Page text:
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Waterbomber set for passenger role

Alan Peaford

A new sector in the regional aircraft market was confirmed yesterday when Beta Air outlined its plans to offer a 72-seat passenger version of its jet-powered waterbomber.

The Be-200 has impressed the crowds at Le Bourget with its fire-fighting capabilities, dropping 6,000 tonnes of water in the daily flying display.

But Beta - a Russian, Swiss and Ukrainian joint venture that brings together Beriev, Irkutsk Aviation Industrial Association and corporate financiers - thinks that there is a revolutionary new market for the aircraft.

Beta Air director general Victor Kobzev says the aircraft's flexibility will drive the order book up. He believes a changing market for regional passenger transport will be the key.


An independent Western market study shows a demand in emerging and remote nations for increased air traffic.

"But often there is not the infrastructure or the finance for big land-based airports and we will see a re-emergence of the hydroport," says Kobzev.

Beta says the passenger-carrying version of the waterbomber, dubbed the Be-210, will take between 64 and 72 passengers. The aircraft could be powered by BMW Rolls-Royce BR715 engines - the same as those used on the Boeing 717.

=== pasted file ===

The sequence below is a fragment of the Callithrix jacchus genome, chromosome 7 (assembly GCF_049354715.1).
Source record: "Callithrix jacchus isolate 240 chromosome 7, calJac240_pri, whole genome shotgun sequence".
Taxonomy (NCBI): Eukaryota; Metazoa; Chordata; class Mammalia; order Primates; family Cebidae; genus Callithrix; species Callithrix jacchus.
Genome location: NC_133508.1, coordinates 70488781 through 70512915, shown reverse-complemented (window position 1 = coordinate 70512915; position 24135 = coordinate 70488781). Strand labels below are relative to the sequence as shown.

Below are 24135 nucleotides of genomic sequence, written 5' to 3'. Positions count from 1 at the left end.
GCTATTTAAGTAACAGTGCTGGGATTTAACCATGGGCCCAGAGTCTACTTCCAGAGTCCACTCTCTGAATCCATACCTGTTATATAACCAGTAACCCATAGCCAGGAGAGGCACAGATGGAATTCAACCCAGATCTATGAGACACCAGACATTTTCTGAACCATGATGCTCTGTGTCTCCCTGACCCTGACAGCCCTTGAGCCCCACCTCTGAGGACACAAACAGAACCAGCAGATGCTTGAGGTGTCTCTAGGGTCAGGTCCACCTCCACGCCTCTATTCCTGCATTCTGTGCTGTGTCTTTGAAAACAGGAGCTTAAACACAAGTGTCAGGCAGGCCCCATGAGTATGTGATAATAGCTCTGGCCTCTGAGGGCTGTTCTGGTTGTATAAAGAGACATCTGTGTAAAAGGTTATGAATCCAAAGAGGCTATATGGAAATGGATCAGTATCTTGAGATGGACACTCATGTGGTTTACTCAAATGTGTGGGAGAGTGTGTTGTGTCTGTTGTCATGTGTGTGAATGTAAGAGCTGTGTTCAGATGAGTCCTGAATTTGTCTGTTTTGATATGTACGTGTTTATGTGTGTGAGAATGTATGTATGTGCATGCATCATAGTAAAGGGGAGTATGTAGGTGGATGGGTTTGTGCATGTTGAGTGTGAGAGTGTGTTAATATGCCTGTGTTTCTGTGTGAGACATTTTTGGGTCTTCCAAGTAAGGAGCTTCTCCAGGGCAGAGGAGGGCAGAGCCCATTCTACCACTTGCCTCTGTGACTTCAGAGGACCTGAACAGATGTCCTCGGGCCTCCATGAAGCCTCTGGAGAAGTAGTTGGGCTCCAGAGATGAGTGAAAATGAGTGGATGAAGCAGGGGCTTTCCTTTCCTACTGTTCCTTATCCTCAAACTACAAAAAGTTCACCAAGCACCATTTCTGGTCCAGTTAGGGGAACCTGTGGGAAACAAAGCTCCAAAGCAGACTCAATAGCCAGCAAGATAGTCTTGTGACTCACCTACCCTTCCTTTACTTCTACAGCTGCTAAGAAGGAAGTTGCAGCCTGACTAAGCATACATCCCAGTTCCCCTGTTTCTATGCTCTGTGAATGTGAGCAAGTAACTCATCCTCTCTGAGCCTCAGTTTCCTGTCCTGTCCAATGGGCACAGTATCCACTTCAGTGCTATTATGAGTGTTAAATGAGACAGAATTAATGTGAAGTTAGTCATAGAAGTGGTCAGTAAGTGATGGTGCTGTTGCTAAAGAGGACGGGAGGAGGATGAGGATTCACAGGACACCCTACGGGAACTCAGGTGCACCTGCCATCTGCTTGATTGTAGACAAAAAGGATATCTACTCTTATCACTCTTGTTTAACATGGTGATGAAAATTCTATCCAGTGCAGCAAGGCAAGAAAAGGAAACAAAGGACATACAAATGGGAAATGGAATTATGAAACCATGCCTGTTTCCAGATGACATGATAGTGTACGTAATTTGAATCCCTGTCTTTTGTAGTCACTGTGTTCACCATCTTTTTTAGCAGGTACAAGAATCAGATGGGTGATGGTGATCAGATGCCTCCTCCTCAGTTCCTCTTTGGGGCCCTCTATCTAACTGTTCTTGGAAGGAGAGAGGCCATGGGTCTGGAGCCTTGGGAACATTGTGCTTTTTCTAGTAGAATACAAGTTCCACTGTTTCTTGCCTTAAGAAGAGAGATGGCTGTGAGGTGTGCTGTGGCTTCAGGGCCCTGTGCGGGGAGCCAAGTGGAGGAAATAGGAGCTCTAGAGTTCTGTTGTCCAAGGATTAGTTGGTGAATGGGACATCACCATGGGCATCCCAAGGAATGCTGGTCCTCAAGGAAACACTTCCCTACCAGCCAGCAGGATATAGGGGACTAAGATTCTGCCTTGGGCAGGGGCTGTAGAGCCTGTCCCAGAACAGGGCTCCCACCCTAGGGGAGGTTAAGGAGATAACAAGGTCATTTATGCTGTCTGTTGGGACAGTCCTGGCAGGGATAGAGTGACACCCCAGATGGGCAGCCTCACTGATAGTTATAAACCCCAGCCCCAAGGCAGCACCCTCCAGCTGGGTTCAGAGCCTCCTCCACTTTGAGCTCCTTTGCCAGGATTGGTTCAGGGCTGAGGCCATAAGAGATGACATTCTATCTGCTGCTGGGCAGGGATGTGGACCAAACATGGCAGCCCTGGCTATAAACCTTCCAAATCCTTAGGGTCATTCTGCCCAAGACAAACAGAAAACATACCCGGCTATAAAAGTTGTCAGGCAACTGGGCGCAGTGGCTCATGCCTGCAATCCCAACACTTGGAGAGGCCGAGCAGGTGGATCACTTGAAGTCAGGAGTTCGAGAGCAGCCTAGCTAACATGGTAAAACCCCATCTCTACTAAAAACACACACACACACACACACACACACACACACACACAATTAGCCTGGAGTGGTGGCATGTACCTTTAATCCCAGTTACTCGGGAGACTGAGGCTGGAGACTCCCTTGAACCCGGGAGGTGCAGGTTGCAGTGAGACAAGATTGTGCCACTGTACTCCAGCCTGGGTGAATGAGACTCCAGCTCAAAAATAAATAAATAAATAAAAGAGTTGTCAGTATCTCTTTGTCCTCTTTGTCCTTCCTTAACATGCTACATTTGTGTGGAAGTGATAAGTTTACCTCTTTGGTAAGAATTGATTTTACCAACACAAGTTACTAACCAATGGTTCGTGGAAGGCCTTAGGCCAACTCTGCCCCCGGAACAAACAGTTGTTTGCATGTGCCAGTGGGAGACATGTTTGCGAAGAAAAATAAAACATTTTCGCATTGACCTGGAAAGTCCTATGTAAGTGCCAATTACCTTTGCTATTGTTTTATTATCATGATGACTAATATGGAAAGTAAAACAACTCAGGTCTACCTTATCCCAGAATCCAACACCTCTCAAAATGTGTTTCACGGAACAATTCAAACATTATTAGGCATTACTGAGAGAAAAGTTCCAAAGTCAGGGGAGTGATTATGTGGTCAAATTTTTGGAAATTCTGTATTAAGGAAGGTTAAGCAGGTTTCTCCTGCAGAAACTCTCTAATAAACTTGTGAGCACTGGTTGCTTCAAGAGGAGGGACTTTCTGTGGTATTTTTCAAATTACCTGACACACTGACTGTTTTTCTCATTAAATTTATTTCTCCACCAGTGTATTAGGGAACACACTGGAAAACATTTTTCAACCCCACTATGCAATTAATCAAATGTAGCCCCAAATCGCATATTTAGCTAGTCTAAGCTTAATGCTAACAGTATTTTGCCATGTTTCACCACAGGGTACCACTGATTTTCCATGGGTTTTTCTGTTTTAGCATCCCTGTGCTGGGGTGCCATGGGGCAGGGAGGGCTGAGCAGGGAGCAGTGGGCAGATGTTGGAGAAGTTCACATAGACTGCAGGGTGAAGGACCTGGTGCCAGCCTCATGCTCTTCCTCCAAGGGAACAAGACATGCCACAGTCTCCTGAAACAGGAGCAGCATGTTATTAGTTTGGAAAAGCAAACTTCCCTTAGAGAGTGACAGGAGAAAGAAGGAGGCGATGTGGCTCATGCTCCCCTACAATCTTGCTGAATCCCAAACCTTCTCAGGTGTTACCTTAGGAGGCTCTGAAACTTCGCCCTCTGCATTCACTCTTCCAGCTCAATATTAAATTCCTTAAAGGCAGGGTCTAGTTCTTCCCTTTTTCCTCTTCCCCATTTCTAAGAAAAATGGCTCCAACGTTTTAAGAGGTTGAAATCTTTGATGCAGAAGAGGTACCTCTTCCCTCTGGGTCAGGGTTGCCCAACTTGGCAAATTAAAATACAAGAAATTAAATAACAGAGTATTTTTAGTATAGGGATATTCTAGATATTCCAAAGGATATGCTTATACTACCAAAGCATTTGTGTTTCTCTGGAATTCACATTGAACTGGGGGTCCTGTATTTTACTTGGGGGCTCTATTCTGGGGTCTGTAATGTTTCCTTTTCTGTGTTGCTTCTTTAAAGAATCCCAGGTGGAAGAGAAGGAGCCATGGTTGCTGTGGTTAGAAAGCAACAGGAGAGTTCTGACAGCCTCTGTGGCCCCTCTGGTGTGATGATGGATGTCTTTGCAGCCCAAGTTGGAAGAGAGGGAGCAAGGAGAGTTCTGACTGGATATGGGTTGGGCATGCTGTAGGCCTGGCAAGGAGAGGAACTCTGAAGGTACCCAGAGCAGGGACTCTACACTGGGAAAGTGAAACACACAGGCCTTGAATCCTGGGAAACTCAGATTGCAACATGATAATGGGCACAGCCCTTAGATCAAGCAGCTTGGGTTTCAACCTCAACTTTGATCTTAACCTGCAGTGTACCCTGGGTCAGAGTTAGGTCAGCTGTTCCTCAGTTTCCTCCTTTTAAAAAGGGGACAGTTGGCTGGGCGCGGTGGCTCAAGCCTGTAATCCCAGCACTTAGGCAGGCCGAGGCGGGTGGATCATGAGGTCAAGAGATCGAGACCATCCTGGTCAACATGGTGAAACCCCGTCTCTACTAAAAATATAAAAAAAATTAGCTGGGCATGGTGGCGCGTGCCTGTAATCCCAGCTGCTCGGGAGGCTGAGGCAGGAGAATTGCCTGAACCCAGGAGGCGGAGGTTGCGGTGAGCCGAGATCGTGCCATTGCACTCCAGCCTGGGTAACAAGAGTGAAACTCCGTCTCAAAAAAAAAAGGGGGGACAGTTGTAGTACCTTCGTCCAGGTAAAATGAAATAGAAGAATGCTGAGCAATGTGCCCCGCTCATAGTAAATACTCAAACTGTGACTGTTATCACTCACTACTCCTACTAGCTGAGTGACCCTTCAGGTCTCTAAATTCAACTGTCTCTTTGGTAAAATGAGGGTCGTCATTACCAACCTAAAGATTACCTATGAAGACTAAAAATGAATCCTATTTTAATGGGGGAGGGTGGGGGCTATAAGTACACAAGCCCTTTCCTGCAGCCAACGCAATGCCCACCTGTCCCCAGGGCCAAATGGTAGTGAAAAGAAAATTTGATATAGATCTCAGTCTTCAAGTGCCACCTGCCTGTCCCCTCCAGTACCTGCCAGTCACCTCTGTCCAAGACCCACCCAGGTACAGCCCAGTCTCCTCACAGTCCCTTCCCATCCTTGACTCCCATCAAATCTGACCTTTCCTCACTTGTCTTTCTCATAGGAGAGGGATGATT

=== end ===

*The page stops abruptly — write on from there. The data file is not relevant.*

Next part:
The price will range between $20 million and $25 million - comparable with that of the Canadair amphibian.

"The choice of engine and other things will be up to the customer," says Kobzev. The D-463 TP turbofan engines on the demonstrator were developed by Progress Design Bureau and manufactured by Motorsiich of Zaporzhye. The Rolls-Royce AE3000 engine could also be fitted.

The research has shown that much of the Pacific Rim area could use a regional amphibian. "We have had talks with Thailand, Australia, Japan and China," Kobzev says.

The beauty of the aircraft, says Beriev general designer Guennadi Panatov, is that it can switch quickly to a cargo configuration. Beta believes that the market could be in the region of 300 aircraft in the next 10 years.

Beriev, the design bureau, has been involved in amphibians for more than 65 years It launched the MBR-2 in 1934 and has produced dozens of successful hydroplanes since.

In 1991 at Paris the company showed the Albatross A-40 which has been used successfully in Russia since.


"The Be-200 follows the Albatross," says Panatov. "We have developed the aircraft from that."

Irkutsk will assemble the aircraft. The firm is renowned for its work on fighters and built the Sukhoi Su-30, and the MiG-23.

The aircraft, which first flew in September last year and is on target for its certification in Russia next year, is aiming to take on Bombardier's Canadair CL-415 head to head in export markets.

There have already been seven orders and Beta expects more. "This aircraft is superior to the Canadair one," says Kobzev. The Be-200 can scoop double the water taken by CL-415 and has long-range capabilities.

"We went to the West to get the market research," says Kobzev, "We had funding from Switzerland. This is a real project. But we have limited resources for marketing and have invested in developing the aircraft."

Bombardier yesterday announced the sale of a CL-415 to Croatia, the fifth to be owned by the Ministry of the Interior.